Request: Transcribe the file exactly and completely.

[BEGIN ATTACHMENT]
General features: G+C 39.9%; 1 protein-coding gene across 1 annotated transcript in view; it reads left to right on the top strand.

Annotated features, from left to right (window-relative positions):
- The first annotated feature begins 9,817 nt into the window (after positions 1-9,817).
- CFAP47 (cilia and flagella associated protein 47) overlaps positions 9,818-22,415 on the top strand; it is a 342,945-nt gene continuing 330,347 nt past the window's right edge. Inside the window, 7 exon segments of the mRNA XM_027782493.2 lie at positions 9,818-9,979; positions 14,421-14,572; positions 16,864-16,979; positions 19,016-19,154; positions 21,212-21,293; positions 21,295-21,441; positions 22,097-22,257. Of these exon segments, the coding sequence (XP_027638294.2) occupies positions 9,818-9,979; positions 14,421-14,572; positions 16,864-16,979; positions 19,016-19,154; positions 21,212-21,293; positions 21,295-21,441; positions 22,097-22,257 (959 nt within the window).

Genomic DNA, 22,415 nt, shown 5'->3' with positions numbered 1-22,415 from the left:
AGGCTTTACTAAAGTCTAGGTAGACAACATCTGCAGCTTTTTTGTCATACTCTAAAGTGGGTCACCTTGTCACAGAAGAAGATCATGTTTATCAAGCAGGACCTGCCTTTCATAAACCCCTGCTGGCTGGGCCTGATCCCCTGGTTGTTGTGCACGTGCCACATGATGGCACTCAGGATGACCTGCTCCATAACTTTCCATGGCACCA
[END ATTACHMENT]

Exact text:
General features: G+C 39.9%; 1 protein-coding gene across 1 annotated transcript in view; it reads left to right on the top strand.

Annotated features, from left to right (window-relative positions):
- The first annotated feature begins 9,817 nt into the window (after positions 1-9,817).
- CFAP47 (cilia and flagella associated protein 47) overlaps positions 9,818-22,415 on the top strand; it is a 342,945-nt gene continuing 330,347 nt past the window's right edge. Inside the window, 7 exon segments of the mRNA XM_027782493.2 lie at positions 9,818-9,979; positions 14,421-14,572; positions 16,864-16,979; positions 19,016-19,154; positions 21,212-21,293; positions 21,295-21,441; positions 22,097-22,257. Of these exon segments, the coding sequence (XP_027638294.2) occupies positions 9,818-9,979; positions 14,421-14,572; positions 16,864-16,979; positions 19,016-19,154; positions 21,212-21,293; positions 21,295-21,441; positions 22,097-22,257 (959 nt within the window).

Genomic DNA, 22,415 nt, shown 5'->3' with positions numbered 1-22,415 from the left:
AGGCTTTACTAAAGTCTAGGTAGACAACATCTGCAGCTTTTTTGTCATACTCTAAAGTGGGTCACCTTGTCACAGAAGAAGATCATGTTTATCAAGCAGGACCTGCCTTTCATAAACCCCTGCTGGCTGGGCCTGATCCCCTGGTTGTTGTGCACGTGCCACATGATGGCACTCAGGATGACCTGCTCCATAACTTTCCATGGCACCA